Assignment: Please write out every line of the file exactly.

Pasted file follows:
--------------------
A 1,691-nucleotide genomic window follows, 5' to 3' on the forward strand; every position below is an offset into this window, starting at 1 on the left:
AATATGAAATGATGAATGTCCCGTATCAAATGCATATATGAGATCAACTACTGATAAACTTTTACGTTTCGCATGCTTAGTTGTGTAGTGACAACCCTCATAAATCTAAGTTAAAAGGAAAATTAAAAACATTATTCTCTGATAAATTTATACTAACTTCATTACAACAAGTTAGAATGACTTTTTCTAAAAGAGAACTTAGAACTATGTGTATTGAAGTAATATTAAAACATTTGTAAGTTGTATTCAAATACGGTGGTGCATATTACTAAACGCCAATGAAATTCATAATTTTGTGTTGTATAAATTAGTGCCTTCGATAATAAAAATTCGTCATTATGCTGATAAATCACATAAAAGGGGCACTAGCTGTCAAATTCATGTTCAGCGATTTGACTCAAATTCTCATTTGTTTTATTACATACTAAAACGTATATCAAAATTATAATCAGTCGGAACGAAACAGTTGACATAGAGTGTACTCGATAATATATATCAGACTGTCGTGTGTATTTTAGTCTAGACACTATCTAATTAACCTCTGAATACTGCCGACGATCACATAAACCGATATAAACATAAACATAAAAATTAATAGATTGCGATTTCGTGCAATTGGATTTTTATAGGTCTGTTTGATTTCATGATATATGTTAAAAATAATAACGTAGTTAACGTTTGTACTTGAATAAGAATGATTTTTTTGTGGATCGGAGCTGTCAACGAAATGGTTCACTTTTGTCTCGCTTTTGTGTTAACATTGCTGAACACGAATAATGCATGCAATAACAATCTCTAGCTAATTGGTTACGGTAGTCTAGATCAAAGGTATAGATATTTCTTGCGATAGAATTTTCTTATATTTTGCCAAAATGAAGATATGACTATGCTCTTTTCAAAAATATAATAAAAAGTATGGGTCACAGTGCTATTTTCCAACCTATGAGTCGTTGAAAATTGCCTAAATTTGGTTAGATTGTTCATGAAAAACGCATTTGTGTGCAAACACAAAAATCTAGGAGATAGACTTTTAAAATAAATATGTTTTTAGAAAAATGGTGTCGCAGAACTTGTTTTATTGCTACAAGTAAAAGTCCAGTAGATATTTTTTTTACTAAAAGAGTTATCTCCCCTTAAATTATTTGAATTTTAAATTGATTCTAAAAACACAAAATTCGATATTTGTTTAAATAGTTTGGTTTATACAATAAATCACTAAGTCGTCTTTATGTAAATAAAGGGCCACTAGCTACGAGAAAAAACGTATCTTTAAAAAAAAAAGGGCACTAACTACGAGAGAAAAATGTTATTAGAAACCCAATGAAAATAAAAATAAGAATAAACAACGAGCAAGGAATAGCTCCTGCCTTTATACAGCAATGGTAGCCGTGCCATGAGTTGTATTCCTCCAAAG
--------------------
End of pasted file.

A 1,691-nucleotide genomic window follows, 5' to 3' on the forward strand; every position below is an offset into this window, starting at 1 on the left:
AATATGAAATGATGAATGTCCCGTATCAAATGCATATATGAGATCAACTACTGATAAACTTTTACGTTTCGCATGCTTAGTTGTGTAGTGACAACCCTCATAAATCTAAGTTAAAAGGAAAATTAAAAACATTATTCTCTGATAAATTTATACTAACTTCATTACAACAAGTTAGAATGACTTTTTCTAAAAGAGAACTTAGAACTATGTGTATTGAAGTAATATTAAAACATTTGTAAGTTGTATTCAAATACGGTGGTGCATATTACTAAACGCCAATGAAATTCATAATTTTGTGTTGTATAAATTAGTGCCTTCGATAATAAAAATTCGTCATTATGCTGATAAATCACATAAAAGGGGCACTAGCTGTCAAATTCATGTTCAGCGATTTGACTCAAATTCTCATTTGTTTTATTACATACTAAAACGTATATCAAAATTATAATCAGTCGGAACGAAACAGTTGACATAGAGTGTACTCGATAATATATATCAGACTGTCGTGTGTATTTTAGTCTAGACACTATCTAATTAACCTCTGAATACTGCCGACGATCACATAAACCGATATAAACATAAACATAAAAATTAATAGATTGCGATTTCGTGCAATTGGATTTTTATAGGTCTGTTTGATTTCATGATATATGTTAAAAATAATAACGTAGTTAACGTTTGTACTTGAATAAGAATGATTTTTTTGTGGATCGGAGCTGTCAACGAAATGGTTCACTTTTGTCTCGCTTTTGTGTTAACATTGCTGAACACGAATAATGCATGCAATAACAATCTCTAGCTAATTGGTTACGGTAGTCTAGATCAAAGGTATAGATATTTCTTGCGATAGAATTTTCTTATATTTTGCCAAAATGAAGATATGACTATGCTCTTTTCAAAAATATAATAAAAAGTATGGGTCACAGTGCTATTTTCCAACCTATGAGTCGTTGAAAATTGCCTAAATTTGGTTAGATTGTTCATGAAAAACGCATTTGTGTGCAAACACAAAAATCTAGGAGATAGACTTTTAAAATAAATATGTTTTTAGAAAAATGGTGTCGCAGAACTTGTTTTATTGCTACAAGTAAAAGTCCAGTAGATATTTTTTTTACTAAAAGAGTTATCTCCCCTTAAATTATTTGAATTTTAAATTGATTCTAAAAACACAAAATTCGATATTTGTTTAAATAGTTTGGTTTATACAATAAATCACTAAGTCGTCTTTATGTAAATAAAGGGCCACTAGCTACGAGAAAAAACGTATCTTTAAAAAAAAAAGGGCACTAACTACGAGAGAAAAATGTTATTAGAAACCCAATGAAAATAAAAATAAGAATAAACAACGAGCAAGGAATAGCTCCTGCCTTTATACAGCAATGGTAGCCGTGCCATGAGTTGTATTCCTCCAAAG